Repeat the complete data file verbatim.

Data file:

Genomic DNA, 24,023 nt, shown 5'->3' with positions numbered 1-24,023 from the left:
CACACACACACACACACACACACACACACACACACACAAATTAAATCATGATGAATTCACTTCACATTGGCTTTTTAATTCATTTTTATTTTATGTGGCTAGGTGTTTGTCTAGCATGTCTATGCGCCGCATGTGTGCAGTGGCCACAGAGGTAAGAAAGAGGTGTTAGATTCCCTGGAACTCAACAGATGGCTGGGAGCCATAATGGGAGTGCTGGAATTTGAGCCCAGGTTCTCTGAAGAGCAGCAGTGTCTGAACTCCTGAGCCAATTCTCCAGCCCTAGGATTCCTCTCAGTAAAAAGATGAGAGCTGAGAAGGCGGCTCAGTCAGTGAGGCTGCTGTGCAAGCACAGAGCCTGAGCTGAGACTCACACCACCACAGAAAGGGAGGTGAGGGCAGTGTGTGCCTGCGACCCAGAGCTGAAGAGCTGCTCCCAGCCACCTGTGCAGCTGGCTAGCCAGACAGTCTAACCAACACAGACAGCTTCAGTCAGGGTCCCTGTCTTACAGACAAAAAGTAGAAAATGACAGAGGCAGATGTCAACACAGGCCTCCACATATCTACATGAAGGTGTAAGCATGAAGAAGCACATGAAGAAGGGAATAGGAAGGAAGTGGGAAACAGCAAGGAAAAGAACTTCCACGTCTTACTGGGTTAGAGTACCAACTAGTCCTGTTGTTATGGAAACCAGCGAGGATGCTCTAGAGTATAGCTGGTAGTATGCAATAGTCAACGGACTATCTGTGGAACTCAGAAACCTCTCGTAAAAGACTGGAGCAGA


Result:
Genomic DNA, 24,023 nt, shown 5'->3' with positions numbered 1-24,023 from the left:
CACACACACACACACACACACACACACACACACACACAAATTAAATCATGATGAATTCACTTCACATTGGCTTTTTAATTCATTTTTATTTTATGTGGCTAGGTGTTTGTCTAGCATGTCTATGCGCCGCATGTGTGCAGTGGCCACAGAGGTAAGAAAGAGGTGTTAGATTCCCTGGAACTCAACAGATGGCTGGGAGCCATAATGGGAGTGCTGGAATTTGAGCCCAGGTTCTCTGAAGAGCAGCAGTGTCTGAACTCCTGAGCCAATTCTCCAGCCCTAGGATTCCTCTCAGTAAAAAGATGAGAGCTGAGAAGGCGGCTCAGTCAGTGAGGCTGCTGTGCAAGCACAGAGCCTGAGCTGAGACTCACACCACCACAGAAAGGGAGGTGAGGGCAGTGTGTGCCTGCGACCCAGAGCTGAAGAGCTGCTCCCAGCCACCTGTGCAGCTGGCTAGCCAGACAGTCTAACCAACACAGACAGCTTCAGTCAGGGTCCCTGTCTTACAGACAAAAAGTAGAAAATGACAGAGGCAGATGTCAACACAGGCCTCCACATATCTACATGAAGGTGTAAGCATGAAGAAGCACATGAAGAAGGGAATAGGAAGGAAGTGGGAAACAGCAAGGAAAAGAACTTCCACGTCTTACTGGGTTAGAGTACCAACTAGTCCTGTTGTTATGGAAACCAGCGAGGATGCTCTAGAGTATAGCTGGTAGTATGCAATAGTCAACGGACTATCTGTGGAACTCAGAAACCTCTCGTAAAAGACTGGAGCAGA